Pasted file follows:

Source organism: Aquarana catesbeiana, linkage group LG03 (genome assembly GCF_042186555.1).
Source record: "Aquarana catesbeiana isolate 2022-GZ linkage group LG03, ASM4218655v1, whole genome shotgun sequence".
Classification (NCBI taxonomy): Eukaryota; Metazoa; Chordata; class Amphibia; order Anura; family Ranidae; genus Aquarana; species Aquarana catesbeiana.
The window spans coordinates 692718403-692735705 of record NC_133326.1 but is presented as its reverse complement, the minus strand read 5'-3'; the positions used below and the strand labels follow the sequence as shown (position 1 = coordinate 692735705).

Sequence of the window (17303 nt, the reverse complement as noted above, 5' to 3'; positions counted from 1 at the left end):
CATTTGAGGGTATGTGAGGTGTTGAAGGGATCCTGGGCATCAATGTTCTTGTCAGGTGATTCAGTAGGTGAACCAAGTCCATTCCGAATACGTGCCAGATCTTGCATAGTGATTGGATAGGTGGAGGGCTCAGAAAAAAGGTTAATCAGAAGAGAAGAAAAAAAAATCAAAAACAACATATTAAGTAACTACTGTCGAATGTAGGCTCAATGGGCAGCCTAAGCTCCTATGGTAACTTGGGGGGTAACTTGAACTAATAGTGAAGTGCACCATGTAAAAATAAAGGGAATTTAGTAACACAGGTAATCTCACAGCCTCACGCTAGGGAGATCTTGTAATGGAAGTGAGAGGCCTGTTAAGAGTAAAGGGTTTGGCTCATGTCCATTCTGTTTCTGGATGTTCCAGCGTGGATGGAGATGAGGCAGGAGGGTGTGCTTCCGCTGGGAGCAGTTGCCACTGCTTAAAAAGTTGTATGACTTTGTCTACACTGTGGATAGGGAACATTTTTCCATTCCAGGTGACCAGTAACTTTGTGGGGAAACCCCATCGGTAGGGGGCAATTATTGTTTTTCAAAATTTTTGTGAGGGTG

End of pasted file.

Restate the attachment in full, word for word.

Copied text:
Source organism: Aquarana catesbeiana, linkage group LG03 (genome assembly GCF_042186555.1).
Source record: "Aquarana catesbeiana isolate 2022-GZ linkage group LG03, ASM4218655v1, whole genome shotgun sequence".
Classification (NCBI taxonomy): Eukaryota; Metazoa; Chordata; class Amphibia; order Anura; family Ranidae; genus Aquarana; species Aquarana catesbeiana.
The window spans coordinates 692718403-692735705 of record NC_133326.1 but is presented as its reverse complement, the minus strand read 5'-3'; the positions used below and the strand labels follow the sequence as shown (position 1 = coordinate 692735705).

Sequence of the window (17303 nt, the reverse complement as noted above, 5' to 3'; positions counted from 1 at the left end):
CATTTGAGGGTATGTGAGGTGTTGAAGGGATCCTGGGCATCAATGTTCTTGTCAGGTGATTCAGTAGGTGAACCAAGTCCATTCCGAATACGTGCCAGATCTTGCATAGTGATTGGATAGGTGGAGGGCTCAGAAAAAAGGTTAATCAGAAGAGAAGAAAAAAAAATCAAAAACAACATATTAAGTAACTACTGTCGAATGTAGGCTCAATGGGCAGCCTAAGCTCCTATGGTAACTTGGGGGGTAACTTGAACTAATAGTGAAGTGCACCATGTAAAAATAAAGGGAATTTAGTAACACAGGTAATCTCACAGCCTCACGCTAGGGAGATCTTGTAATGGAAGTGAGAGGCCTGTTAAGAGTAAAGGGTTTGGCTCATGTCCATTCTGTTTCTGGATGTTCCAGCGTGGATGGAGATGAGGCAGGAGGGTGTGCTTCCGCTGGGAGCAGTTGCCACTGCTTAAAAAGTTGTATGACTTTGTCTACACTGTGGATAGGGAACATTTTTCCATTCCAGGTGACCAGTAACTTTGTGGGGAAACCCCATCGGTAGGGGGCAATTATTGTTTTTCAAAATTTTTGTGAGGGTG